Leading Australia Chabad rabbi passes away

Rabbi Sholom Dov Ber Hakohen Gutnick, who was instrumental in building and leading Austraila's institutions, passes away at 94.

Arutz Sheva Staff,

Rabbi Sholom Dov Ber Hakohen Gutnick
Rabbi Sholom Dov Ber Hakohen Gutnick
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Rabbi Sholom Dov Ber Hakohen Gutnick, a senior Chabad Rabbi in Australia who was instrumental in building and leading the community's institutions, passed away at the age of 94 on Wednesday night, the Chabad website reported.

Born in Russia in 1924, he was three years old when his family escaped the KGB and immigrated to the Holy Land of Israel. One year later they were sent by the Frierdiker Rebbe to London, England, where his father Rabbi Mordechai Zev Hakohen Gutnick, a tamim of Lubavitch, served as the first Shliach to London until his passing in 1931, at the age of 35.

He attended the Etz Chaim Yeshiva, studying there for 8 years and was known as a tremendous Masmid. He received Semicha and Dayanus from such Gedolim as Rabbi Yechezkel Abramsky, Rabbi Greenspan, Rabbi Binyominson and Rabbi Rabinow and Rabbi Eliyahu Lopian.

After the war, in 1946, he went to teach at the Yeshiva in Montreux, Switzerland. A year later, upon returning to London in 1947, Rabbi Gutnick was appointed as the Rabbi of Chevra Shas shul. He would give many lectures and Torah classes to students and working people.

In 1948 he traveled with his mother to New York, and during a Yechidus with the Frierdiker Rebbe, was told that he should go to Australia to spread Yiddishkeit there. He immediately traveled to Sydney, Australia with his mother, where he gave Gemara lessons and lectured to young professionals.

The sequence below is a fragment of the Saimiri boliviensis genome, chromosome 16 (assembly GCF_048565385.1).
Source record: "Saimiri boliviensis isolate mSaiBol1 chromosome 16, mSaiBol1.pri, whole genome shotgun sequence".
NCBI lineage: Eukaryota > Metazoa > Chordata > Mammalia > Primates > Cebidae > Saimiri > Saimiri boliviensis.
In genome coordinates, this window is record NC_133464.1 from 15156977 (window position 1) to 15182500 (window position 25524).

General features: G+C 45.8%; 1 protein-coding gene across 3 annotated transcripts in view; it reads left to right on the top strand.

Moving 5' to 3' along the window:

In 1952, he married Devorah Feiglin OBM and they settled in Melbourne, where he became one of the most influential Rabbis in Australia.

Rabbi Gutnick was one of the main driving forces behind the fledgling Yeshiva in Berwood, Australia and later in the city of Melbourne. The Rebbe encouraged him with dozens of letters to be involved in the Yeshiva. He was appointed one of the first Roshei Yeshiva to teach there. His teaching skills were extraordinary and still today many students recount how they remember his shiurim. The Rebbe once wrote to him that his Neshama's shlichus in this world was to be involved in that Yeshiva. He taught there for over 50 years.

The Rebbe encouraged him to write Chiddushei Torah and instructed him to speak at the Kinnus Torahs in New York.

After his marriage in 1952, he was appointed the Rov of Caulfied Hebrew Congregation in Melbourne, a haven for European Jewry after the war, which eventually became the largest synagogue in Australia. The synagogue was later renamed Ahavas Sholom in honor of their beloved Rabbi. The Rebbe instructed him to accept the appointment, on condition that it would not interfere with his work in the Yeshiva. He served there for over 40 years, opening a Kolel Tiferes Zekainim in later years, where he taught as well.

In 1953, he was appointed as a Dayan and later as Av Bais Din of the Melbourne Beis Din, where he served for almost 50 years. While serving at this post he corresponded with many Gedolei Yisroel.

In 1968, the Yeshiva Gedolah of Melbourne was established, and the Rebbe requested of him that he be involved in the growth and strengthening of the yeshivah which was small at the time.

The Rebbe gave Rabbi Gutnick many Kiruvim, and in 1969, during a Yechidus, the Rebbe asked him to be his ambassador to Italy, France and Israel. The Rebbe instructed him to speak and encourage the Shluchim there.

Rabbi Gutnick was an extremely gifted orator, and a person who was known to always uplift others around him. He was active in the community and in all aspects of Judaism in Australia, traveling around Australia and Tasmania to spread Yiddishkeit.

He was involved in the Rebbe’s Mivtzoim, and made the first "Sukkah mobile" in Australia. He once shared with the Rebbe a story that happened to him involving Mivtzah Tefillin, and the Rebbe responded to him with several stories of how Mivtzah Tefillin had affected entire families and brought them back to Yiddishkeit.

He is survived by his children R' Motty Gutnick - Melbourne, R' Meyer Gutnick - Crown Heights, R' Moshe Gutnick - Los Angeles and R' Yossi Gutnick - Melbourne, grandchildren and great-grandchildren.


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